Where Fees on New Housing Go

Timothy L. Coyle
Consultant specializing in housing issues

If you’re a builder in California the most obvious costs you pay for a housing project’s approval are fees, development impact fees. These fees are purportedly assessed to cover the charges associated with the new housing being built. And, if you’re building anywhere near an urban area you’re paying a lot of them.

Indeed, the practice of charging fees has become the most insidious aspect of the local approval process, with excises from six to 18 percent of the home price.

To illustrate, fees in Carlsbad are about $120,000.  In Livermore, they are $128,000. A study recently completed by U.C. Berkeley’s Terner Center for Housing Innovation had the City of Irvine charging just under $150,000 in fees, while Dublin eclipsed the mark.  The study found Fremont collects $157,000. The City of Sunnyvale, on top of countless other charges, has a “sense of place” fee.

These assessments are usually made on a per-house basis though some localities have recently turned to charging by the square foot – a little bit of “hide the ball” being played.  But, the outcomes aren’t much different – in some cases they’re much worse. And, don’t kid yourself – these fees go directly into the price of the home. They aren’t absorbed by the builder – a profoundly misguided notion.

Some in California blame the proliferation of fees on the limits Proposition 13 put on the state’s property tax base.  I couldn’t disagree more. First of all, growth is good for the regions where it’s occurring and it’s the jobs and economic development it produces that increase tax revenues.  Secondly, the local costs heaped on builders have exploded over time. The California Taxpayer Association (CalTax) concludes local impact fees grew by 230 percent between 2010 and 2016 – hardly a reflection of Proposition 13.  Lastly, if a locality can’t get by financing improvements with the measure’s two percent annual adjustment or reassessment every seven or so years (the benchmark for real estate asset turnover) it’s charging too much. Property taxes have grown an average of seven percent a year, as well – ample revenue, indeed.

According to the U.C. Berkeley study, California fee-charging continues to grow at a time when it’s declining in all other parts of the country:

On average, these fees continue to rise (in California), while nationally fees have decreased. As the supply of housing in the state continues to fall well short of demand and housing costs continue to skyrocket, the structure and total cost of development fees has emerged as an area ripe for policy attention and reform.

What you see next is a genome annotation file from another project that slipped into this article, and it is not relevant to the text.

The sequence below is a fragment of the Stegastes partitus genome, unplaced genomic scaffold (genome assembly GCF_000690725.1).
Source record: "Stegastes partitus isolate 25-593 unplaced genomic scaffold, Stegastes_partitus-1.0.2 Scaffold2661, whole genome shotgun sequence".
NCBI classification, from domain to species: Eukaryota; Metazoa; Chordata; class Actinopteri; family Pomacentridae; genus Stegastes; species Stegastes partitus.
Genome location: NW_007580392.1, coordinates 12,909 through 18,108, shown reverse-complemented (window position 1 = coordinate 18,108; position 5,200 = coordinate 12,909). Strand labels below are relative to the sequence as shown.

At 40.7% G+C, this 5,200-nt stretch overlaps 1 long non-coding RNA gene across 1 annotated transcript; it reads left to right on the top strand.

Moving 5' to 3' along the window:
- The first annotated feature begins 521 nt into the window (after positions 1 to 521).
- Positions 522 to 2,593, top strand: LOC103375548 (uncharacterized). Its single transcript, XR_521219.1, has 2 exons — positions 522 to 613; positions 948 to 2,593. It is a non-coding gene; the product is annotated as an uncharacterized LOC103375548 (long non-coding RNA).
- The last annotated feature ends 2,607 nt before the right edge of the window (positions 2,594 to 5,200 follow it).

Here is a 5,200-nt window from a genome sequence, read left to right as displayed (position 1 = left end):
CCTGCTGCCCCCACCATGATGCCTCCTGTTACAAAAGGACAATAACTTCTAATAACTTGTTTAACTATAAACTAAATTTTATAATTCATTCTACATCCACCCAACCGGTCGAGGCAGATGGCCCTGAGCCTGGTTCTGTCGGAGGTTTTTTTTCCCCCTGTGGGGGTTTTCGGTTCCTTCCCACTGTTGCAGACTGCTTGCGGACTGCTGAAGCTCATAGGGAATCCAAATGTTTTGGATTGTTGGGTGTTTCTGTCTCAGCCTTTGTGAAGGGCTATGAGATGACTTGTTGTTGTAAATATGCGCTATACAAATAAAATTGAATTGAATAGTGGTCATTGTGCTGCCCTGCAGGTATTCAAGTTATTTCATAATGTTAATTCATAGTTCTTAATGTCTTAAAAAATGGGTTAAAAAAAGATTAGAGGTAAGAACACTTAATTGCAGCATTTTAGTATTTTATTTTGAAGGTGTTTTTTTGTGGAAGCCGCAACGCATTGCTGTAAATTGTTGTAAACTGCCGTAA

It should be said that localities charging the fees, and all do, attempt to itemize them – from paying for an overpass, or a library, or parking, or land to mitigate the project’s impact on endangered species habitat, or a sewer hook-up, or public art to protecting agricultural resources, or paying for water, or for general transportation, or new park or an elementary school – because it’s the law.

But, California’s law is hardly enforceable and, as a consequence, is rarely enforced – it would be like asking the fox to guard the henhouse.  Moreover, most local jurisdictions hold builders to “development agreements” (instead of formal “specific” plans) which, at a minimum, are moving targets.  Cities and counties are free to simply add more and more conditions to them. Plus, development agreements fly below the legal radar – they’re not subject to the state law governing the fees locals can charge.  

Another recent study commissioned by the National Association of Home Builders (NAHB) also found that some of these hundreds of millions in fees every year aren’t going toward their purported purpose.  Audits of several jurisdictions around the country revealed abuses of all kinds: from misappropriation of funds (mainly paying for unqualified activities) to double counting.

The biggest abuse, however, comes from just making things up and charging for them – hiding any real cost impacts.  The U.C. Berkeley study found that:

  • Development fees are extremely difficult to estimate.
  • Fees are usually set without oversight or coordination between city departments, and the type and size of impact fees levied vary widely from city to city.
  • Individual fees add up and substantially increase the cost of building housing.
  • Projects are often subject to additional exactions not codified in any fee schedule.

The study further found that builders easily can lose their way in the absence of transparency surrounding fee excises:

[W]ithout standardized systems to estimate development fees, builders cannot accurately predict total project costs during the critical predevelopment stage, leading many builders to rely on informal relationships with planners and building officials to obtain accurate estimates. The unpredictability of these fees may also delay or derail projects altogether.  Moreover, development fees add to the cost of construction, reducing housing affordability and hindering housing development.

The Legislature in California purports to be doing – or intent on doing – some heavy lifting this year on housing.  Arbitrary fees that the locals are able to charge, adding to the state’s high cost of housing, are surely not good in the middle of a supply shortage.  They need to be addressed too.

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